Anliu He, Contributing Writer

If you were in China back in November at the end of 2018, your cellphone inbox must’ve been flooded with advertisements. With Nov. 11, or the Double 11, the biggest Chinese shopping sale event, right around the corner every e-commerce retailer was trying to rouse their potential consumers’ interest.

Actually, Nov. 11 is known as Chinese Singles Day. As the original meaning sounds a little bit sad and lonely, the online retailers saw a market opportunity and turned this holiday into a shopping spree with the slogan “treat yourself better” or “live the way you want to be.”

Most holidays and festivals are now commercialized. We all know sales such as Black Friday, and some retailers had sale events going on later in October. Sales Nov. 24 and 25 last year were $7.9 billion, and the online spending on Black Friday (Nov. 24) reached a record at $5.03 billion.

As for Tmall, which is a Business-to-Consumer (B2C) site in Alibaba group, its trading volume of last Nov. 11 exceeded $1 billion Yuan in the first three minutes, which equals to $150 million in U.S. dollars. And by the end of the day, it reached $168 billion Yuan. That’s nearly $25 billion.

But the question is, do you really save money when you shop on these holidays?  Nov. 29, 2017, the Chinese Consumer Association released the “Double 11” online shopping price tracking document, which showed that some of the online retailers raised the price before the sale, and some of them were just fabricating the original prices. Among 539 on sale products, 78.1 percent of them were not cheaper than before, which means you can purchase these products by  Double 11 prices or even lower prices on any regular day.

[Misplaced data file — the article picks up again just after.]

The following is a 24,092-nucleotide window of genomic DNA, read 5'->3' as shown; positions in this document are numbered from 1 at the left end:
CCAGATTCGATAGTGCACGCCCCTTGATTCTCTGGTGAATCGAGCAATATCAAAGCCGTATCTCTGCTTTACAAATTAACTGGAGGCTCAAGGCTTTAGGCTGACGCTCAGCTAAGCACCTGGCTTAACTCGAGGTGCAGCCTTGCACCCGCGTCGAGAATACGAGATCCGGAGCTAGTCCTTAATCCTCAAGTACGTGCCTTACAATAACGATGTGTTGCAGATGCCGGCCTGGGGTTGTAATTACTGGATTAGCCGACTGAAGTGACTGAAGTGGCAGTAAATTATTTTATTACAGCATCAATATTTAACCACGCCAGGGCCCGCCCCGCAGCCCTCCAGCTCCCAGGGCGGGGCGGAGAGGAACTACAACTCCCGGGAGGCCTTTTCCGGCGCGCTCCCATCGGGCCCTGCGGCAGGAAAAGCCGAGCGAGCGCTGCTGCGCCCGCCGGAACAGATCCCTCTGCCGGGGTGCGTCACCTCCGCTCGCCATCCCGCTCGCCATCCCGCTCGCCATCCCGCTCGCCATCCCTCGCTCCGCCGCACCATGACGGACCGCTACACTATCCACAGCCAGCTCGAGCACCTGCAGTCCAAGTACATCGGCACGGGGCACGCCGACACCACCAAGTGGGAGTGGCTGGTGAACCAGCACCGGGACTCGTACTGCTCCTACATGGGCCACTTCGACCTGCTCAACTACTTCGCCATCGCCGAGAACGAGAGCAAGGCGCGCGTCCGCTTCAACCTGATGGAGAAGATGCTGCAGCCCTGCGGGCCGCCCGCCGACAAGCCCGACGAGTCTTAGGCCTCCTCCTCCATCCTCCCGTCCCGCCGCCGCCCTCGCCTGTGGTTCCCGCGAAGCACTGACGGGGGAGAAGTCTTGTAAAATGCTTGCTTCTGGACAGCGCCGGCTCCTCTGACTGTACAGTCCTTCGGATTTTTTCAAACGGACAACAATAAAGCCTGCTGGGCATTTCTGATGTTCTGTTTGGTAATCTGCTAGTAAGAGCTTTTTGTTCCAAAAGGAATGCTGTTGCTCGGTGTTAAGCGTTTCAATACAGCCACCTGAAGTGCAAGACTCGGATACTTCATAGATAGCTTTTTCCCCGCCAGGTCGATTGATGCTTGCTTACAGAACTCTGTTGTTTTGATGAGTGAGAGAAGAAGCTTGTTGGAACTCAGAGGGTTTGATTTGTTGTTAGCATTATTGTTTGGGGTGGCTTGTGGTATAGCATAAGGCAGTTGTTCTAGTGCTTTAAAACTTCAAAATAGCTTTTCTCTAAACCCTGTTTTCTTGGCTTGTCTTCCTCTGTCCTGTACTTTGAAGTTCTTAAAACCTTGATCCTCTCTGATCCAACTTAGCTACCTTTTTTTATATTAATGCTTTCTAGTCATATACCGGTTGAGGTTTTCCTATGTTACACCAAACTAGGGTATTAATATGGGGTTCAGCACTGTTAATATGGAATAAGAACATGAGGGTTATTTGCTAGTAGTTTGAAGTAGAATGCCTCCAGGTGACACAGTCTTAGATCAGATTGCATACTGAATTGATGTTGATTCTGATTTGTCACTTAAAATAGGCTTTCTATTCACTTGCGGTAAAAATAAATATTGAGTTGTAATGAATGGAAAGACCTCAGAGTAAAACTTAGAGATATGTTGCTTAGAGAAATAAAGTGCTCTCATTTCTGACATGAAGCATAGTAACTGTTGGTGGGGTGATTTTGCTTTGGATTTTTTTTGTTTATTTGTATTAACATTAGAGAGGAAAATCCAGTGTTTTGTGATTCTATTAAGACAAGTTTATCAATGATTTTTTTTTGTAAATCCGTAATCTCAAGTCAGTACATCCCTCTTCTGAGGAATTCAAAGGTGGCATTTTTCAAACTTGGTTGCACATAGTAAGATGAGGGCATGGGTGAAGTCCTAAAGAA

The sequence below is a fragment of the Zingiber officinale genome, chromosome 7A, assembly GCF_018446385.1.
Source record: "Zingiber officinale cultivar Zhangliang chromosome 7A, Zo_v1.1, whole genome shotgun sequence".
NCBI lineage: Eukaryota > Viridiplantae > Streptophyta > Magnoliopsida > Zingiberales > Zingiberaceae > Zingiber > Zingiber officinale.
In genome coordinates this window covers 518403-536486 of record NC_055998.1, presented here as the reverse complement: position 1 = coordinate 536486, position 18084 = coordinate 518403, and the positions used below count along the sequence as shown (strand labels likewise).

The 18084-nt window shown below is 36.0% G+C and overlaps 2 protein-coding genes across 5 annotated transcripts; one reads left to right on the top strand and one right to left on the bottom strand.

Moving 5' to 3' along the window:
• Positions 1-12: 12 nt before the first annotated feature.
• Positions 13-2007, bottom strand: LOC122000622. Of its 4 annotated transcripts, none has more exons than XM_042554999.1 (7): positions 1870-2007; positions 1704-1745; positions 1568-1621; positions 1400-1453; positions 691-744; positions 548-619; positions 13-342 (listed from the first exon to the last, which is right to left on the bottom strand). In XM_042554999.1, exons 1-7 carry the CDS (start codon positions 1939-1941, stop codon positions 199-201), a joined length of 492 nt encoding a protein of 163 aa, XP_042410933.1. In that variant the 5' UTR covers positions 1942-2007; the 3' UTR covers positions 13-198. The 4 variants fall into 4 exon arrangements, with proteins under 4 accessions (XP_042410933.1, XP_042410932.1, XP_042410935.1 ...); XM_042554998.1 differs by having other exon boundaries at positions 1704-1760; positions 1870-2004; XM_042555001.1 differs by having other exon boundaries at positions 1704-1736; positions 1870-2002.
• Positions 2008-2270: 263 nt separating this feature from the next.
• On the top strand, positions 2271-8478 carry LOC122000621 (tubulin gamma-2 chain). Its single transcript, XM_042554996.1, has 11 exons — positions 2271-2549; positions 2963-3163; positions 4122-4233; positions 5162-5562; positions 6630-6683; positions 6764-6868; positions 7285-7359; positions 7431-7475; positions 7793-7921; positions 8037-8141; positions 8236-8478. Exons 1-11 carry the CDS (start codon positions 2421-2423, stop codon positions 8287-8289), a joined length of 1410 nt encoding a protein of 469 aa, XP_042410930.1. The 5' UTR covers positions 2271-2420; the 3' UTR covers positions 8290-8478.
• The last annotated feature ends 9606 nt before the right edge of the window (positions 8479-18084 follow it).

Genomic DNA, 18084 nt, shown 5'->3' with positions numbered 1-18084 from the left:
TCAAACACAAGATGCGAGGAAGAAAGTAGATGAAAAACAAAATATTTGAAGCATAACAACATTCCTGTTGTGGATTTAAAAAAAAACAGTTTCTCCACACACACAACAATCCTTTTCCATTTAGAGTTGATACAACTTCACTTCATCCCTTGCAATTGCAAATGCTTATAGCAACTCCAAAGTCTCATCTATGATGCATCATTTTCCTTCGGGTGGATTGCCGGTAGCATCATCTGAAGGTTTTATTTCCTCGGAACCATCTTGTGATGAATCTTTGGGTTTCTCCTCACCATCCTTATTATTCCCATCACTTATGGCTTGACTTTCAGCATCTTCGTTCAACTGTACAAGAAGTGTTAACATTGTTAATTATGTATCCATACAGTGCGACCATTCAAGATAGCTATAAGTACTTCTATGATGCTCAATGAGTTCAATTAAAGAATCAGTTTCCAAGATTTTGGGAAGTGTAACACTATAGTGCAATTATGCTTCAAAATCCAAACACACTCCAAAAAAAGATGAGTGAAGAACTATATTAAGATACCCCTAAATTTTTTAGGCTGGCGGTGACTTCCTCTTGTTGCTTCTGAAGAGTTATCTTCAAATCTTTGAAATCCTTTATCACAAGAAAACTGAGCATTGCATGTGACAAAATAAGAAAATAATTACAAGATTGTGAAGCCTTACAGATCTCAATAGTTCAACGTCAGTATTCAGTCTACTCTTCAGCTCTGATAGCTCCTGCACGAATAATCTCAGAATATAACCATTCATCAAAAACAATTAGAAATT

Does shopping really mean “treat yourself”, or is it just another business strategy? Obviously, the marketing target for Double 11 is mainly young people, especially young females. They are in college or just set their foot into society, and their consumption level is not up to the lavish life described by social media (in fact, even if they do, there will be more consumption desire due to the brainwashing advertisement). The bright and beautiful appearance of their peers on their smartphones and the ordinary difficulties in real life have plunged these young people into endless anxiety, spending their living expenses and even borrowing money to satisfy their fantasies of “a better life.”

Whatever the slogan says, the real things that remain after this shopping spree are your credit card bill and a bunch of stuff you don’t really need.

“I still have several packages of facial mask I bought last Nov. 11,”said Yajing Guo, a Chinese college student who always enjoys online shopping, “And I know not all the stuff in my shopping cart are necessary. But with all the commercials and the discount, you just can’t help it.”